Except for demonic death growls, you’ll find everything that makes Opeth special present on this LP. Opener “Persephone” is a short instrumental with spoken word vocals, and despite being slightly cliche, it’s one of the cooler album intros I’ve heard this year because it functions as a very effective counterpoint to the meat of the record. Following this is the trilogy of singles that were dispensed leading up to the album’s release, beginning with the title-track. “Sorceress” starts off with a supremely funky intro and features Martin Axenrot’s syncopated drumming style at it’s best. One of the heaviest riffs to grace an Opeth record in recent memory carries the song forward, saving the best for last with a forceful outro that ties it up beautifully and sets the pace for the first half of the record.
The Swedes maintain that pace through “The Wilde Flowers,” a combination of straightforward Deep Purple inspired rock riffing and some textbook Opeth dynamic shifts to close out the track. “Will o’ the Wisp” is an interesting little song which to my ears pays tribute to Jethro Tull with its memorable repeated melodies, and “Chrysalis” culminates the first half of Sorceress with a truly massive riff reminiscent of Watershed’s heaviest moments.
The second part of the record, which opens with the subdued acoustics of “Sorceress 2”, appears to balance around the centerpiece of the LP, “Strange Brew.” The multi-movement, nine-minute track dips into various aspects of not just Opeth’s history, but also showcases some influence from Storm Corrosion, Akerfeldt’s 2012 collaboration with Porcupine Tree frontman Steven Wilson. It’s during this second half of the record that things seem to slow down on either side of “Strange Brew,” and it becomes apparent that the record is a bit front-loaded with slightly more compelling material. Luckily, Sorceress ends on a strong note –– “Era” is a forceful, energetic number which draws heavily from 70s heavy metal.
I’ll speak briefly about the bonus material on the limited edition of the record, which is readily available through iTunes. On the level, you’re not missing much if you purchase a version of Sorceress sans bonus tracks. There are two studio cuts (“The Ward” and “Spring MCMLXXIV”) which are mildly interesting on their own, plus three live tracks (I believe they come from the band’s 2015 performance in Bulgaria) with a full orchestra accompaniment. Seems like a neat idea in practice, but unlike Blind Guardian, whose grandiose and flamboyant compositions benefit from such backing, these tracks sound almost like a marching band was involved. The lack of coherence with the orchestral players is painfully apparent on “Voice of Treason,” which, frustratingly, sounds like Opeth crossed with a 1960s Adam West Batman fight scene. Pass.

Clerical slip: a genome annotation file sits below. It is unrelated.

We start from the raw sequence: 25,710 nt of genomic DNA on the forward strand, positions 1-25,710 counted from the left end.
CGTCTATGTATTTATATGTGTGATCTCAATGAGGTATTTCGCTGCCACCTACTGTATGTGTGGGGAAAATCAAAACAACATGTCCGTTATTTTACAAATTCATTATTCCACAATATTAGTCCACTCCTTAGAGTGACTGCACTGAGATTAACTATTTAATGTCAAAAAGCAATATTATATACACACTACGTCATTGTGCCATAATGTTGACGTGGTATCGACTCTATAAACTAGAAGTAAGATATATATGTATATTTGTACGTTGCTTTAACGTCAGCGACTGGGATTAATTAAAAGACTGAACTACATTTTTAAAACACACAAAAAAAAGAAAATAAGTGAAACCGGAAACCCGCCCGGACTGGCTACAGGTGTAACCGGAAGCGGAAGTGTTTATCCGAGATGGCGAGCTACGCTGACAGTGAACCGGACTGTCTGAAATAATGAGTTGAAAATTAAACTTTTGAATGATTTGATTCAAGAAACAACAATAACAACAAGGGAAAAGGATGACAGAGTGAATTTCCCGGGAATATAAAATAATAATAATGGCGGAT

As is the case for many, I will continue to stubbornly lament the lack of sheer brutality from Opeth’s earlier records; I have always considered Ghost Reveries and Watershed to define the peak creative output of this band. However, I also recognize that continuing to produce art without real and tangible growth can be extraordinarily unfulfilling for the artists behind it. As far as Opeth is concerned, creative stasis was never an option, resulting in 25 years of unique interpretations of black metal, death metal, progressive metal, and now progressive rock. Sorceress undoubtedly sees the band playing to their strengths in their newest incarnation, and the diversity of this record is welcome and also makes it difficult to predict exactly where they will go next. For now, this outing comes highly recommended.